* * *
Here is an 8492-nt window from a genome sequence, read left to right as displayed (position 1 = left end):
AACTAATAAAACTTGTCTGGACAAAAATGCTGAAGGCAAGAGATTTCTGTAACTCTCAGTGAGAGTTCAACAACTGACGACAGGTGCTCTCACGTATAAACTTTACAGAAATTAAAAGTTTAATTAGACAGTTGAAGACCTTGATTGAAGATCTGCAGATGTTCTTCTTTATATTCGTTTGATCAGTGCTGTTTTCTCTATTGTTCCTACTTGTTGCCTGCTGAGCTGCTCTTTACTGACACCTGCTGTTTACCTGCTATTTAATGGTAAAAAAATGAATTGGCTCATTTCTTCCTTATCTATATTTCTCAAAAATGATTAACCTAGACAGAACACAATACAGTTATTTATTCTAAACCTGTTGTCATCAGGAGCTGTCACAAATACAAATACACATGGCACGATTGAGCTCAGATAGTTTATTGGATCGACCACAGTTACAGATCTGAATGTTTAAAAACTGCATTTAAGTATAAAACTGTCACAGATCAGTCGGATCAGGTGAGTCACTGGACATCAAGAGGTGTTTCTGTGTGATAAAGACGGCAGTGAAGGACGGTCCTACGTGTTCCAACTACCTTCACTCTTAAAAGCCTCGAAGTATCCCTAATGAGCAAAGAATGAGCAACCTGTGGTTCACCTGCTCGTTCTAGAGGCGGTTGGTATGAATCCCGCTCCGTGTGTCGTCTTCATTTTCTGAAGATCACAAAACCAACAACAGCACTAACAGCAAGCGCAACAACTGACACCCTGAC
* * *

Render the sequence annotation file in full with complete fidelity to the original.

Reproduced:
Here is an 8492-nt window from a genome sequence, read left to right as displayed (position 1 = left end):
AACTAATAAAACTTGTCTGGACAAAAATGCTGAAGGCAAGAGATTTCTGTAACTCTCAGTGAGAGTTCAACAACTGACGACAGGTGCTCTCACGTATAAACTTTACAGAAATTAAAAGTTTAATTAGACAGTTGAAGACCTTGATTGAAGATCTGCAGATGTTCTTCTTTATATTCGTTTGATCAGTGCTGTTTTCTCTATTGTTCCTACTTGTTGCCTGCTGAGCTGCTCTTTACTGACACCTGCTGTTTACCTGCTATTTAATGGTAAAAAAATGAATTGGCTCATTTCTTCCTTATCTATATTTCTCAAAAATGATTAACCTAGACAGAACACAATACAGTTATTTATTCTAAACCTGTTGTCATCAGGAGCTGTCACAAATACAAATACACATGGCACGATTGAGCTCAGATAGTTTATTGGATCGACCACAGTTACAGATCTGAATGTTTAAAAACTGCATTTAAGTATAAAACTGTCACAGATCAGTCGGATCAGGTGAGTCACTGGACATCAAGAGGTGTTTCTGTGTGATAAAGACGGCAGTGAAGGACGGTCCTACGTGTTCCAACTACCTTCACTCTTAAAAGCCTCGAAGTATCCCTAATGAGCAAAGAATGAGCAACCTGTGGTTCACCTGCTCGTTCTAGAGGCGGTTGGTATGAATCCCGCTCCGTGTGTCGTCTTCATTTTCTGAAGATCACAAAACCAACAACAGCACTAACAGCAAGCGCAACAACTGACACCCTGAC